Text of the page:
Below, undercarriage of the last Concorde. Full frame to left, crop to right. Taken with the Leica M10 (click to enlarge)
I very much like the image quality of the Nokton. It has its own signature and is surprisingly sharp, even wide open. As with most lenses, the sweet spot for sharpness comes at narrower apertures, in this case around f/5.6. There is some vignetting at wide apertures (on a full-frame sensor), most noticeable at f/1.2, but this is nothing unusual in that — even the mighty Noctilux is known for vignetting at wide apertures. There is also some evidence of purple fringing in high-contrast situations, again something that is not restricted to Voigtländer and an aberration that can easily be corrected in post-processing. The comparison images in this article, accompanied by very severe crops, demonstrate the sharpness and overall quality of the images.
The bokeh to my eyes is attractive. It is not as pleasing overall nor as smooth as the bokeh you get with the Leica 50mm Summilux which, overall, is a lens I would prefer — at a price. It is one of Leica’s best for all-round performance and low-light capabilities.
I also like the general render of the Nokton, while it is different to that of the 50mm Summilux, in particular, this is not necessarily a bad thing. It is its own lens rather than attempting to copy another design. When it comes to putting down your money, you take all these things into account and you should check examples and see what you want.
The Voigtländer 40mm f/1.2 Nokton is an delightful optic and one which is capable of being THE one lens. It is versatile because of its ‘twixt-and-between focal length, it is very fast, yet compact, with a huge front element which gives it the appearance of a mini Noctilux or even a Canon f/1.4 LTM. It is just different in direct comparison with the thinner M lens designs we are used to. I’ve seen this used as a criticism but it is one I can’t accept.
It is a lens you can keep on your camera at all times, not needing to worry whether or not you might find yourself in a gloomy interior or wishing to achieve extreme subject separation. It does all this but also serves in place of an f/2 or f/2.8 for more general photography. This is because it is by no means a big or heavy lens and one that you do not worry about carrying around. With the Leica 35mm and 50mm lenses, I am often torn between the very sharp Summicrons, with their lighter, smaller profile and the heavier, more bulky Summiluxes with their better low-light and subject-separation properties. Which do I need today? Admittedly, this is a first-world problem. But you can argue successfully that the 40mm Nokton replaces all four 35mm and 50mm Leica lenses.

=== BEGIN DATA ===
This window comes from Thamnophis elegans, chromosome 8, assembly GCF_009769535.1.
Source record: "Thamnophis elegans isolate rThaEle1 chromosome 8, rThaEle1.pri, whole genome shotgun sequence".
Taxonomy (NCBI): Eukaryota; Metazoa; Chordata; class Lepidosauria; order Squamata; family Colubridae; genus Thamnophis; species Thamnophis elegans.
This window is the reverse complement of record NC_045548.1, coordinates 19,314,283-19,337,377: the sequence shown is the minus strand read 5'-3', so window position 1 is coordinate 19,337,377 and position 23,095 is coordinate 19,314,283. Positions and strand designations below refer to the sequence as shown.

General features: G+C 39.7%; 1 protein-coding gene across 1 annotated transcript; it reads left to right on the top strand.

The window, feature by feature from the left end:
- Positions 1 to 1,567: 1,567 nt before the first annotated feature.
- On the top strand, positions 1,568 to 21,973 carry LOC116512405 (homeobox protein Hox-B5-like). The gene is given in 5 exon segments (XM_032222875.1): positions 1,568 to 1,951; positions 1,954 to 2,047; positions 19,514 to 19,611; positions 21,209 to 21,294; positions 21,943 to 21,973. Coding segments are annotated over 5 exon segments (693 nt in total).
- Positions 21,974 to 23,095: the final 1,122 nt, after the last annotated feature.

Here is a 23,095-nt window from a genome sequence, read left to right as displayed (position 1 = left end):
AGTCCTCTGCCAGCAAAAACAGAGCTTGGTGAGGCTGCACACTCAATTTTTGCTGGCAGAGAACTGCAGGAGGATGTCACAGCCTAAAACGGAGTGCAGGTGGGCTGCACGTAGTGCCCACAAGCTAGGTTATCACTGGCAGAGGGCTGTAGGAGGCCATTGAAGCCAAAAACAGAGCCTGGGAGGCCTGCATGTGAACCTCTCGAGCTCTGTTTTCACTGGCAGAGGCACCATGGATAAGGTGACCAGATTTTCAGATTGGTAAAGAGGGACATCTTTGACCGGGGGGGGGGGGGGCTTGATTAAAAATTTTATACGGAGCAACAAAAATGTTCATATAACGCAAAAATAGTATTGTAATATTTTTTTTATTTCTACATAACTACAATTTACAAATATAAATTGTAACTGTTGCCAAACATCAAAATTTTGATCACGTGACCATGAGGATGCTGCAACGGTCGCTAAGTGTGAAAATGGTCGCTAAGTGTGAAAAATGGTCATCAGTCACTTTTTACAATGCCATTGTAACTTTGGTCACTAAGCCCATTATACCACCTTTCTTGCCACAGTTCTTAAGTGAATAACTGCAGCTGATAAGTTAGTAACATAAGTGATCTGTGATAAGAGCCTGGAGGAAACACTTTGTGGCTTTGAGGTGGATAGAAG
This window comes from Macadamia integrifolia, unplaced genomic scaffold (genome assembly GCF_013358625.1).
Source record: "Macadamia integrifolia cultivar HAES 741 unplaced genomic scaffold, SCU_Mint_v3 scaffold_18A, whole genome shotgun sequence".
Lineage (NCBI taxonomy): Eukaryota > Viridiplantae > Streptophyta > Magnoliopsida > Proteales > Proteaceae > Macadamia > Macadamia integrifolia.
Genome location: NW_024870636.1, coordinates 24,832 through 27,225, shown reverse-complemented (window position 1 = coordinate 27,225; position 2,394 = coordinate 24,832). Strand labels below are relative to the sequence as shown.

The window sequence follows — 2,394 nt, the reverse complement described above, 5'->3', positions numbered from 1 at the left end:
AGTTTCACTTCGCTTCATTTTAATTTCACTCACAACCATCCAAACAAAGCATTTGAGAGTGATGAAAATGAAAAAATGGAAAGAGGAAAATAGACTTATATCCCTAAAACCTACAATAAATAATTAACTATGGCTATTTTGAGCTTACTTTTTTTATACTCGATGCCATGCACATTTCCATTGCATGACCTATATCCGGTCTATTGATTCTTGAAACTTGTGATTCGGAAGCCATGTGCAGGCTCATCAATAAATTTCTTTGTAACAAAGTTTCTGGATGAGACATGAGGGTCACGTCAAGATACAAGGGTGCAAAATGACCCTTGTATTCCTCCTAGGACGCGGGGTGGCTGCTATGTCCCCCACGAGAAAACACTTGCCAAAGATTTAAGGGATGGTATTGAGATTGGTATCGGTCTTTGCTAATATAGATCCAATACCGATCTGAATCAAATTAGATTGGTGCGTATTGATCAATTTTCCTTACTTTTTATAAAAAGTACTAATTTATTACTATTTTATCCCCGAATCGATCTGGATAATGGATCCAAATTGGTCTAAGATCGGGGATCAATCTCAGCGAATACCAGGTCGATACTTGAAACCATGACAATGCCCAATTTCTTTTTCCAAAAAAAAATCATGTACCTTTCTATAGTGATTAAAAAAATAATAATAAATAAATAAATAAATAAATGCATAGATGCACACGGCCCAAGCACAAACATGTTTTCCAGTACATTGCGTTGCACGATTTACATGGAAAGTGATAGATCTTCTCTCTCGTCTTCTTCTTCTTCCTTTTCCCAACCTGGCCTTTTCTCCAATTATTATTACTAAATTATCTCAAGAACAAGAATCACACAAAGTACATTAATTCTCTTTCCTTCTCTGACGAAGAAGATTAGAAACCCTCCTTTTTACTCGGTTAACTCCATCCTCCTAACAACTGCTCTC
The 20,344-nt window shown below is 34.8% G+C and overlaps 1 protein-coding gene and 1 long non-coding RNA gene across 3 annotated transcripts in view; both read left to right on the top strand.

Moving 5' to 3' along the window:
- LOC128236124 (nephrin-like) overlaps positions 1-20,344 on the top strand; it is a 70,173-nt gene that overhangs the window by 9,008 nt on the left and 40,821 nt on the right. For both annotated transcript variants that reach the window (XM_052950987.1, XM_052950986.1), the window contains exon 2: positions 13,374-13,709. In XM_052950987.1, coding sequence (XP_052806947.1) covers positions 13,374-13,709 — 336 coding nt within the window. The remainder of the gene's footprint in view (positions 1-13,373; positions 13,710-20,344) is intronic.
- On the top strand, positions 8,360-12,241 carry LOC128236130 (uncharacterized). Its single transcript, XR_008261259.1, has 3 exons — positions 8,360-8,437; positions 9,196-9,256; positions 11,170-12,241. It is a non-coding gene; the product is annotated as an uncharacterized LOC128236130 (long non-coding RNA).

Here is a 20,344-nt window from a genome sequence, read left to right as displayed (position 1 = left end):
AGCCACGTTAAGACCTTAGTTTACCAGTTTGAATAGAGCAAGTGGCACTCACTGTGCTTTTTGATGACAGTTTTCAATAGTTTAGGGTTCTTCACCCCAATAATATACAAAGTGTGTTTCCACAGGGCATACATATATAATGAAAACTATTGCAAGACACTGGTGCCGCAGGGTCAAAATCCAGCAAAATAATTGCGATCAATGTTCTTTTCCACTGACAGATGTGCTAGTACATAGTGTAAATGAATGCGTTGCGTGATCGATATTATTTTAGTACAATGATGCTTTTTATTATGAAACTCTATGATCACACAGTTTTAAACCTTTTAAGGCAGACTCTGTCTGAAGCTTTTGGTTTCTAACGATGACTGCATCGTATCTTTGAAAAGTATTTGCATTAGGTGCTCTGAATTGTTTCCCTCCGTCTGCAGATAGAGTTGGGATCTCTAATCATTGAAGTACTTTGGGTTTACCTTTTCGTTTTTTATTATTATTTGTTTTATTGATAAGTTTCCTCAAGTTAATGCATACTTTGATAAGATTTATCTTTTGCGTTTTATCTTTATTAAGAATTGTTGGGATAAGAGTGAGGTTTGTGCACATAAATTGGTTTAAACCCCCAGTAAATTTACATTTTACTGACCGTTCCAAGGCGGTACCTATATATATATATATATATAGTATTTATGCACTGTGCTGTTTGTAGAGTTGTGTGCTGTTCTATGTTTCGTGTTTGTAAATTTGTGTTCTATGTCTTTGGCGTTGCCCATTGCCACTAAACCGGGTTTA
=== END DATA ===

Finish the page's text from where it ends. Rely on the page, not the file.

Below: Emperor Trajan stands before a section of the Roman wall of London. Full frame left, detail of the uniform to the right (Leica M10, processed in Silver-Efex Pro). Click to enlarge.
The Nokton is well made and solid, aesthetically very pleasing, and optically excellent. For general purposes, as an all-round, do-it-all optic, the Nokton is a sensible choice. At twice the price, even, it would be sensible, but at £700 (or £794 with hood) it is even more practical. The hood is a surprising omission. I believe that all lenses should be supplied as standard with a hood and the cost of both Voigtländer and Zeiss hoods (not to mention Leica hoods, if lost) is depressingly expensive. This price, as a proportion of the cost of the lens, is even more dramatic with the Nokton because the lens itself is relatively inexpensive. In this case, the hood, which is just a fancy bit of metal, costs one-seventh of the lens itself. This is illogical.
Below: A brief interlude with the Sony A7III, the only camera used here that has in-body stabilisation. Full frame to the left, impressive detail in the crop to the right (click to enlarge)
It is, however, a minor quibble in the buying choice. As you can tell, I really like this lens and have toyed with the idea of buying one. But first I will try out the E-Mount version of the same design (introduced in September 2017, a few weeks before the VM-mount version) on the Sony A7III. It has had glowing reviews from many quarters.
While it is an excellent all-rounder, the Nokton is also a great starter lens for anyone new to manual focus. On the rangefinder, the lack of 40mm framelines is an irritant, but this disappears if an electronic viewfinder is used.
E-mount version of the 40mm f/1.2 Nokton
Below is an example from the Sony E-mount version of the same lens, taken more recently in better weather conditions than during April which was mainly overcast and dull. The bottom image is a crop from the top frame. Click to enlarge and notice the detail this lens has captured. I will later review the E version, in conjunction with the Sony A7III (which is used here). Both versions of the Nokton are optically identical and should provide exactly the same results.